I was introduced to Aurifil thread by Cotton Patch at a craft show some years ago and since then I’ve never looked back.  When I first started quilting, my main priority was fabric. I would buy high quality and designer fabric that was 100% cotton. I wasn’t too fused about which thread I used so long as it was pure cotton purchased at John Lewis. I thought that all cotton threads were created equal until I started to notice that my sewing machine would frequently build-up lint. This meant I had to clean my machine every 4 to 5 days which soon became a laborious task. I also noticed that during free-motioning quilting (a technique where the needle of the machine is used liked a pencil to draw stitched designs) the threads would break despite changing the needle for a larger one.

“I just love the way it runs through the machine!

By the time I got to the craft show I was pulling my hair out and thinking – 'What threads do other quilters use? There must be a better way'. The woman at the Cotton Patch stand was very helpful despite my look of skepticism when she told me Aurifil was the only thread she used, as she ‘just loves the way it runs through the machine’. The reason I was such a skeptic was because, by then I had tried several brands. Now, I am not completely knocking the brands I tried, as they were fine for piecing (sewing fabric pieces together) and as a top thread but for use in your bobbin and free-motion – forget it!

‘Okay, I said, I will give it a try’ and left with two spools in white and grey. Wow! I couldn’t believe it. The thread stopped breaking and the lint stopped building. I was amazed.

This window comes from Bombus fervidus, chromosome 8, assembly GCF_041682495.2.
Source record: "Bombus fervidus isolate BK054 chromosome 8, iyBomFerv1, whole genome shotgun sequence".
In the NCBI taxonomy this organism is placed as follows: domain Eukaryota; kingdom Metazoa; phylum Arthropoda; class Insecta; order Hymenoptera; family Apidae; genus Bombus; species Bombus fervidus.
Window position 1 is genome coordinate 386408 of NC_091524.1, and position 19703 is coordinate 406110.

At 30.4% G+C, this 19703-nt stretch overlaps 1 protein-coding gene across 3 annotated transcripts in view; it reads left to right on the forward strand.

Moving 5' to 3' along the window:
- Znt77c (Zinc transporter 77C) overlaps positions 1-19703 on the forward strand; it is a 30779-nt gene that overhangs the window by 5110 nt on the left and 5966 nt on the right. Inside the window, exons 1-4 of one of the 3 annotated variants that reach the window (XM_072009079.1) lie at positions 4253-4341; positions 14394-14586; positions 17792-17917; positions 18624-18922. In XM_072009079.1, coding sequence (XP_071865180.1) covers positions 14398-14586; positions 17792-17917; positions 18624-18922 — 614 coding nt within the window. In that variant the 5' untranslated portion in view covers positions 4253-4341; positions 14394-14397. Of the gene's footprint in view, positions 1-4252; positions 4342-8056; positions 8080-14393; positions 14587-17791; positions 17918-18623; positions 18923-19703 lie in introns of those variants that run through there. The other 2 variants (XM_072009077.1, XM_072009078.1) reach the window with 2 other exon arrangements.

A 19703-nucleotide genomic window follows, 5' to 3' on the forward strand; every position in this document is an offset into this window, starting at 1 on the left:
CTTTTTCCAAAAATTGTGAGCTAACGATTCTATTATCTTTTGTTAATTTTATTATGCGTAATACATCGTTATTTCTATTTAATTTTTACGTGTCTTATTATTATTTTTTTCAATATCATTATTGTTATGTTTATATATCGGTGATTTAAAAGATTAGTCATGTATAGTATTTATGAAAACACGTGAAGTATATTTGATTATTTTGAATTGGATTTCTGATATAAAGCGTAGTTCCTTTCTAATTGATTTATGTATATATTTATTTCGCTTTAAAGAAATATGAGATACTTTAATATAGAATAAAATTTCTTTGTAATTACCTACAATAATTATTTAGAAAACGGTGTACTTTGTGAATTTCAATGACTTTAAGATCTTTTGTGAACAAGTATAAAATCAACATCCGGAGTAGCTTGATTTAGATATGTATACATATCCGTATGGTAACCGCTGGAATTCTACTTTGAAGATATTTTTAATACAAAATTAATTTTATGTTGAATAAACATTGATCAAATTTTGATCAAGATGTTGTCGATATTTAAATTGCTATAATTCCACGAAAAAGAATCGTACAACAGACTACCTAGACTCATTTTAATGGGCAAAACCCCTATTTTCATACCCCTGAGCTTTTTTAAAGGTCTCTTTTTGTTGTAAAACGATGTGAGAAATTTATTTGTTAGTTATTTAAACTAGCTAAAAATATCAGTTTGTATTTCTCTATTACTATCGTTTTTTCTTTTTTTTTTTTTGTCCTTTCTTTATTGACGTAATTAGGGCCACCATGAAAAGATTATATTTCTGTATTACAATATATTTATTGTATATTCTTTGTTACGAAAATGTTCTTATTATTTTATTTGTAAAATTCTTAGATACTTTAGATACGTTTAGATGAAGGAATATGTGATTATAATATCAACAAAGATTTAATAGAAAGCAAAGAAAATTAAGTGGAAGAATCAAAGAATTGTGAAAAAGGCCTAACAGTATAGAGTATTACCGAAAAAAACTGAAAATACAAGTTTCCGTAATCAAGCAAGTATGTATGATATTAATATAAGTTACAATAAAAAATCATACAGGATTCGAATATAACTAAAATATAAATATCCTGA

Now I know this sounds like a plug for Aurifil but this is my honest opinion. I promise you….Ring Cotton Patch and ask them which thread the lady with the short blond hair uses? – she will tell you! Better still, if you sew, try it yourself and leave me a comment at the end of this post.

Not surprising, I started to become curious about Aurifil  and wanted to know what makes their thread so different.  I found out that they are an Italian company based near Milano and specialise in producing quality cotton threads for quilters, so they know the common problems we face. Their threads are made from superior long staple Egyptian Mako Cotton, which is grown in a similar way to wine grapes and apparently it is the actual climate that creates the quality of the thread! Also their cotton is double mercerised a process which makes the cotton, stronger, smoother and shiner. This is why breakages are almost non-existent and why my bobbin is virtually lint free. As I have less broken needles and tension issues, I have noticed these days that my machine is much happier.